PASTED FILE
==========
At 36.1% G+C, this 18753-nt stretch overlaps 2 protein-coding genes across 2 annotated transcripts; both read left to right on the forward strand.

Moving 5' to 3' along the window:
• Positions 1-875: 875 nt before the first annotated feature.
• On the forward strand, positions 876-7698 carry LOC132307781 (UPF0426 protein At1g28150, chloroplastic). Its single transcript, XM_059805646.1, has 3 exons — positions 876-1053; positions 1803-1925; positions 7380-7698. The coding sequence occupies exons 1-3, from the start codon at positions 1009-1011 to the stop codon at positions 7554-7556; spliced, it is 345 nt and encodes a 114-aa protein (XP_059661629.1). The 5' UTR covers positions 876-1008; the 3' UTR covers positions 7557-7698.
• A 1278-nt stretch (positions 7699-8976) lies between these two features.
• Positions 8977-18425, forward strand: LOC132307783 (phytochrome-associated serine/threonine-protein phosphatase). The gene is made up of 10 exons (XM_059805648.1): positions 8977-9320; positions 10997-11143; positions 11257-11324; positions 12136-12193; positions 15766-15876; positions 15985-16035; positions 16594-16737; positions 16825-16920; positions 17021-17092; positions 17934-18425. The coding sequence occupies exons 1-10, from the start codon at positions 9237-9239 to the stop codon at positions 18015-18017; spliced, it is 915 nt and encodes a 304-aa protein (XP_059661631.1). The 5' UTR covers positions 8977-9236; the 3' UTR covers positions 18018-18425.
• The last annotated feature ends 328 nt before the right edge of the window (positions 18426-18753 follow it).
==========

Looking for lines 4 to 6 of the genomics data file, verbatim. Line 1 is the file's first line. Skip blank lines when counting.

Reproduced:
• On the forward strand, positions 876-7698 carry LOC132307781 (UPF0426 protein At1g28150, chloroplastic). Its single transcript, XM_059805646.1, has 3 exons — positions 876-1053; positions 1803-1925; positions 7380-7698. The coding sequence occupies exons 1-3, from the start codon at positions 1009-1011 to the stop codon at positions 7554-7556; spliced, it is 345 nt and encodes a 114-aa protein (XP_059661629.1). The 5' UTR covers positions 876-1008; the 3' UTR covers positions 7557-7698.
• A 1278-nt stretch (positions 7699-8976) lies between these two features.
• Positions 8977-18425, forward strand: LOC132307783 (phytochrome-associated serine/threonine-protein phosphatase). The gene is made up of 10 exons (XM_059805648.1): positions 8977-9320; positions 10997-11143; positions 11257-11324; positions 12136-12193; positions 15766-15876; positions 15985-16035; positions 16594-16737; positions 16825-16920; positions 17021-17092; positions 17934-18425. The coding sequence occupies exons 1-10, from the start codon at positions 9237-9239 to the stop codon at positions 18015-18017; spliced, it is 915 nt and encodes a 304-aa protein (XP_059661631.1). The 5' UTR covers positions 8977-9236; the 3' UTR covers positions 18018-18425.